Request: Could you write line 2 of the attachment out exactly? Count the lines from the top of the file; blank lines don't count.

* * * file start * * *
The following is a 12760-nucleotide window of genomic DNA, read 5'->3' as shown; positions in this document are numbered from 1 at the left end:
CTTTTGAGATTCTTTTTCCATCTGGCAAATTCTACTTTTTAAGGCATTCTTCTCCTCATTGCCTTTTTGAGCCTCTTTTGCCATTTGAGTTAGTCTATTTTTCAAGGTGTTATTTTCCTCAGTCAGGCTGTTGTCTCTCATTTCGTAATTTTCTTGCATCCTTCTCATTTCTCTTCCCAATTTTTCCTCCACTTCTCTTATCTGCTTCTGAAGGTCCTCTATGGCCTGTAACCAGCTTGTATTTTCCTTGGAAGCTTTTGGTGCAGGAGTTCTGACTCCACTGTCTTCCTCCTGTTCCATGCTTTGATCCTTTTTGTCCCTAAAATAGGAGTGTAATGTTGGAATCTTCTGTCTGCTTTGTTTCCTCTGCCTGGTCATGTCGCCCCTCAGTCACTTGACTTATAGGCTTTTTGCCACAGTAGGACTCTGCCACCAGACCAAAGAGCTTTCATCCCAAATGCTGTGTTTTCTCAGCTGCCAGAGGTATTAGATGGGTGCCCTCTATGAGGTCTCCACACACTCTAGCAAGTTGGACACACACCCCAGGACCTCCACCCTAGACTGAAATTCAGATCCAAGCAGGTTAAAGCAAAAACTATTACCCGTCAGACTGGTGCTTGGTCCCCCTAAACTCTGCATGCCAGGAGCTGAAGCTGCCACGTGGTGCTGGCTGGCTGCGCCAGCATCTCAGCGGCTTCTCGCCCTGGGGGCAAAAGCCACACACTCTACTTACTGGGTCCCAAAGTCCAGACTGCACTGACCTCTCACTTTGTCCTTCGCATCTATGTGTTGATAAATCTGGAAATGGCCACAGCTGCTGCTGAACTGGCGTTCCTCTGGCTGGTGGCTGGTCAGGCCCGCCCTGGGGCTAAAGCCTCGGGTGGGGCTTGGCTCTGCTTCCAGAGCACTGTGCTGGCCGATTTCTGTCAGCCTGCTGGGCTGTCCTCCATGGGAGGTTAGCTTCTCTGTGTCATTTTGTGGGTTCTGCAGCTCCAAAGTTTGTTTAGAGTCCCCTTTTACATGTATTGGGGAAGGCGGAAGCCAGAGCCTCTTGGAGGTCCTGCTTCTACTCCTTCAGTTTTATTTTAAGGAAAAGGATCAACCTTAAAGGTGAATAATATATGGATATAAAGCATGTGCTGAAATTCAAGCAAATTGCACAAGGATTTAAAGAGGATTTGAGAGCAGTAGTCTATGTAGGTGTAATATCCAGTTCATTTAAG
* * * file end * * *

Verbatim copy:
CTTTTGAGATTCTTTTTCCATCTGGCAAATTCTACTTTTTAAGGCATTCTTCTCCTCATTGCCTTTTTGAGCCTCTTTTGCCATTTGAGTTAGTCTATTTTTCAAGGTGTTATTTTCCTCAGTCAGGCTGTTGTCTCTCATTTCGTAATTTTCTTGCATCCTTCTCATTTCTCTTCCCAATTTTTCCTCCACTTCTCTTATCTGCTTCTGAAGGTCCTCTATGGCCTGTAACCAGCTTGTATTTTCCTTGGAAGCTTTTGGTGCAGGAGTTCTGACTCCACTGTCTTCCTCCTGTTCCATGCTTTGATCCTTTTTGTCCCTAAAATAGGAGTGTAATGTTGGAATCTTCTGTCTGCTTTGTTTCCTCTGCCTGGTCATGTCGCCCCTCAGTCACTTGACTTATAGGCTTTTTGCCACAGTAGGACTCTGCCACCAGACCAAAGAGCTTTCATCCCAAATGCTGTGTTTTCTCAGCTGCCAGAGGTATTAGATGGGTGCCCTCTATGAGGTCTCCACACACTCTAGCAAGTTGGACACACACCCCAGGACCTCCACCCTAGACTGAAATTCAGATCCAAGCAGGTTAAAGCAAAAACTATTACCCGTCAGACTGGTGCTTGGTCCCCCTAAACTCTGCATGCCAGGAGCTGAAGCTGCCACGTGGTGCTGGCTGGCTGCGCCAGCATCTCAGCGGCTTCTCGCCCTGGGGGCAAAAGCCACACACTCTACTTACTGGGTCCCAAAGTCCAGACTGCACTGACCTCTCACTTTGTCCTTCGCATCTATGTGTTGATAAATCTGGAAATGGCCACAGCTGCTGCTGAACTGGCGTTCCTCTGGCTGGTGGCTGGTCAGGCCCGCCCTGGGGCTAAAGCCTCGGGTGGGGCTTGGCTCTGCTTCCAGAGCACTGTGCTGGCCGATTTCTGTCAGCCTGCTGGGCTGTCCTCCATGGGAGGTTAGCTTCTCTGTGTCATTTTGTGGGTTCTGCAGCTCCAAAGTTTGTTTAGAGTCCCCTTTTACATGTATTGGGGAAGGCGGAAGCCAGAGCCTCTTGGAGGTCCTGCTTCTACTCCTTCAGTTTTATTTTAAGGAAAAGGATCAACCTTAAAGGTGAATAATATATGGATATAAAGCATGTGCTGAAATTCAAGCAAATTGCACAAGGATTTAAAGAGGATTTGAGAGCAGTAGTCTATGTAGGTGTAATATCCAGTTCATTTAAG